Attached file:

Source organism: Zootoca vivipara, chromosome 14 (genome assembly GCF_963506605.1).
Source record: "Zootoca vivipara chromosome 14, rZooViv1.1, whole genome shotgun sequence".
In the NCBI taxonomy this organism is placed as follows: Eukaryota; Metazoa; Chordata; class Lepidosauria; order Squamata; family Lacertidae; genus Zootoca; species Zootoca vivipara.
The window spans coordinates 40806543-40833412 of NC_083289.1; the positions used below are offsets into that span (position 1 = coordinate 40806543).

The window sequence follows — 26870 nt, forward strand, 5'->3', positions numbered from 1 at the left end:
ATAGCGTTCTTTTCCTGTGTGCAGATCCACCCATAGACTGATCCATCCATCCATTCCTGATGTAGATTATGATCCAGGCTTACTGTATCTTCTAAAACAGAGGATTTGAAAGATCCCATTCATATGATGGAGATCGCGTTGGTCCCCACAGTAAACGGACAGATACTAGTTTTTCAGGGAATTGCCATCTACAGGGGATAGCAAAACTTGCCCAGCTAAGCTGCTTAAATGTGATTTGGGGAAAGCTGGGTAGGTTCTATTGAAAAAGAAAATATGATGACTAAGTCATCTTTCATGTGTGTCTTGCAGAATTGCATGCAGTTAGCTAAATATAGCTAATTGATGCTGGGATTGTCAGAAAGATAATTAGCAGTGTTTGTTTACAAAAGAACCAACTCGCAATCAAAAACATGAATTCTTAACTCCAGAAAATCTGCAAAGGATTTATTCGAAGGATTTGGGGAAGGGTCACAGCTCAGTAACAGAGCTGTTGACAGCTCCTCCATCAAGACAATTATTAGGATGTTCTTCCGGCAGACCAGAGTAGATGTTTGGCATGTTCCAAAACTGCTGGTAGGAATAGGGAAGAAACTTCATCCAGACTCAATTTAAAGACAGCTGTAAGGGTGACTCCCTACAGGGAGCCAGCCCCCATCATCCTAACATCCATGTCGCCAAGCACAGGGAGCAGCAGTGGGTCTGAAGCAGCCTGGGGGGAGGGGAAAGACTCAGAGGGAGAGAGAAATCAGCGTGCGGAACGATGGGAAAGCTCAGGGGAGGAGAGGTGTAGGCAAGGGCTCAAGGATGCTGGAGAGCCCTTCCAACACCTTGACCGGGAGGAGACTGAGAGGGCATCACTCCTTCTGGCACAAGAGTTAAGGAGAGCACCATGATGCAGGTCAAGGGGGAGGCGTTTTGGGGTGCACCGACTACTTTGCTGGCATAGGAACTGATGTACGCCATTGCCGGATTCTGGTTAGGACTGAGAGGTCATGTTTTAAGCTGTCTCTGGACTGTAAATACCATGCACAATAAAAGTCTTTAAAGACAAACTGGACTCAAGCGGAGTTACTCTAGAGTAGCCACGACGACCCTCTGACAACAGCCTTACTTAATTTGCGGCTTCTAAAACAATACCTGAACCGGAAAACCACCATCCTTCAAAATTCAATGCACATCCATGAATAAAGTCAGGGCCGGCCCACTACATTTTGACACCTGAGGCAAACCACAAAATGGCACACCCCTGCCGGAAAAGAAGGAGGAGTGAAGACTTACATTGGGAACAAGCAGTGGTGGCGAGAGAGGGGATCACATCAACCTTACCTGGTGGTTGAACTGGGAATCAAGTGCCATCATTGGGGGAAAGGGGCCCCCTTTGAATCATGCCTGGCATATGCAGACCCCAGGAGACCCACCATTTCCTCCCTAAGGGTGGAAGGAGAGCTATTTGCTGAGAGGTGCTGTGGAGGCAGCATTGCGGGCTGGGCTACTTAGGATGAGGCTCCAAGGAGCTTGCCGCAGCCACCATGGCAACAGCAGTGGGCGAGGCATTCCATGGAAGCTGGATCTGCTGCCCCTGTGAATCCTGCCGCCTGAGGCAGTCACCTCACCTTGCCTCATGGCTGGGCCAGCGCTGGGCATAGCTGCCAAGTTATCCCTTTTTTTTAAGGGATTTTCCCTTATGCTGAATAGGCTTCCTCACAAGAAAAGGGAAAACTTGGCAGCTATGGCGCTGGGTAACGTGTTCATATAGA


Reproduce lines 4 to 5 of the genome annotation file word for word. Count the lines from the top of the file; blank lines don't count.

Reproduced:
The window spans coordinates 40806543-40833412 of NC_083289.1; the positions used below are offsets into that span (position 1 = coordinate 40806543).

The window sequence follows — 26870 nt, forward strand, 5'->3', positions numbered from 1 at the left end: